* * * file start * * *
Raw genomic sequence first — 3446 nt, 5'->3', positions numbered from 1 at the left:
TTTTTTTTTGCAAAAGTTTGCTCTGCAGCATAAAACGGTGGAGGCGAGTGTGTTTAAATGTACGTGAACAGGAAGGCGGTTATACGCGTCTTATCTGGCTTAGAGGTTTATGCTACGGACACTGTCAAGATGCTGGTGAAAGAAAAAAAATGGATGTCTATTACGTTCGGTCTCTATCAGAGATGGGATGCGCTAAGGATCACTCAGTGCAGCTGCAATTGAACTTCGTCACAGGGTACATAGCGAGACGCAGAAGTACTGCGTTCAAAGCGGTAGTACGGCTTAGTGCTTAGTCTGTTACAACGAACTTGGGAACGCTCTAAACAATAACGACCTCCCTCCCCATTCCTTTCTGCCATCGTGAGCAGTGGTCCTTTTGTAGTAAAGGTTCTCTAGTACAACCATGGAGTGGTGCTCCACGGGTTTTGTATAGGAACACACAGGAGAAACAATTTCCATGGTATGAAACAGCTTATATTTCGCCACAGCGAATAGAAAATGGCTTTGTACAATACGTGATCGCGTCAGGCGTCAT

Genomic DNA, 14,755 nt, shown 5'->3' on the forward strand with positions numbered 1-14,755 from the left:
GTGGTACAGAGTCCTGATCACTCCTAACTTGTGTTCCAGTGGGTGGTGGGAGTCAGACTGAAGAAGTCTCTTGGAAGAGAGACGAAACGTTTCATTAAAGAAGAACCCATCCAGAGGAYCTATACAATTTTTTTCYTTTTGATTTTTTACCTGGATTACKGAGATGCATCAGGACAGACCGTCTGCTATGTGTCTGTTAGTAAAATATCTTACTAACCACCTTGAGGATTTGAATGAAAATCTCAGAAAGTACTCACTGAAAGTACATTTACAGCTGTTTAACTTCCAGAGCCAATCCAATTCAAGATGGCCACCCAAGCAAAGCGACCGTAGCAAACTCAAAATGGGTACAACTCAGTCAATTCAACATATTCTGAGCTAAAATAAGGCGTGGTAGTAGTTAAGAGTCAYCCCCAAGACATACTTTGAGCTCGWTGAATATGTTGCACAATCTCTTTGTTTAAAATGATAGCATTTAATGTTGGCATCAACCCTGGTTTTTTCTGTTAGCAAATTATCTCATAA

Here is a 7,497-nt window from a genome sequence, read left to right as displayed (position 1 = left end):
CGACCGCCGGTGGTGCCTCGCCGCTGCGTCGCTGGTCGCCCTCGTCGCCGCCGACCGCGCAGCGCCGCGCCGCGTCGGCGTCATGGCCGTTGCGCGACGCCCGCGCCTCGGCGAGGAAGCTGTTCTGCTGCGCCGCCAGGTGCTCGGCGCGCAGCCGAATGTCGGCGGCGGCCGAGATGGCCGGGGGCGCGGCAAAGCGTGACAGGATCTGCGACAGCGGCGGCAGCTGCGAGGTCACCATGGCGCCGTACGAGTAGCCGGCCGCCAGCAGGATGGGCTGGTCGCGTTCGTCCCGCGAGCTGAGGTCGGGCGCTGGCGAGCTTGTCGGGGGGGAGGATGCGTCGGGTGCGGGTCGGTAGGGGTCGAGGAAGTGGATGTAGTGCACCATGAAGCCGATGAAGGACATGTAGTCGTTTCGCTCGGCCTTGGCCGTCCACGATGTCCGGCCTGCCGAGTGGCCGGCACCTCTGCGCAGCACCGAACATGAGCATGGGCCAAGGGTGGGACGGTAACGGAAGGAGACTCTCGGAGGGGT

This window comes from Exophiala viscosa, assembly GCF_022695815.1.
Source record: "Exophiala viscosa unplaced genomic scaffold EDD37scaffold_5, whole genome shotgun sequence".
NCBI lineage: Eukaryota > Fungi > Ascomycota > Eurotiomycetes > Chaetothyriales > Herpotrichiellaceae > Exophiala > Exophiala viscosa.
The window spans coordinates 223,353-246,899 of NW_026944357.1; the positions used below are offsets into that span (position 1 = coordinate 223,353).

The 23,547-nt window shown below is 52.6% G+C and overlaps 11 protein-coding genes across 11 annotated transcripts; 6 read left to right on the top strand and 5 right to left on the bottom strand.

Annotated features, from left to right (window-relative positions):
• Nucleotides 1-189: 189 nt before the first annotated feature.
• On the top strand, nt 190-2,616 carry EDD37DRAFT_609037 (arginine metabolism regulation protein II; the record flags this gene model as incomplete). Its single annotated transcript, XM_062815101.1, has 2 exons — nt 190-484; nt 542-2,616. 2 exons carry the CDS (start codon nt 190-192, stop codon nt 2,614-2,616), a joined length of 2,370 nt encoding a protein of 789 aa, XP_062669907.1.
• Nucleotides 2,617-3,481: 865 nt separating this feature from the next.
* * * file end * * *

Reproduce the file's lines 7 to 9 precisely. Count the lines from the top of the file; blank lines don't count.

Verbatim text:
This window comes from Exophiala viscosa, assembly GCF_022695815.1.
Source record: "Exophiala viscosa unplaced genomic scaffold EDD37scaffold_5, whole genome shotgun sequence".
NCBI lineage: Eukaryota > Fungi > Ascomycota > Eurotiomycetes > Chaetothyriales > Herpotrichiellaceae > Exophiala > Exophiala viscosa.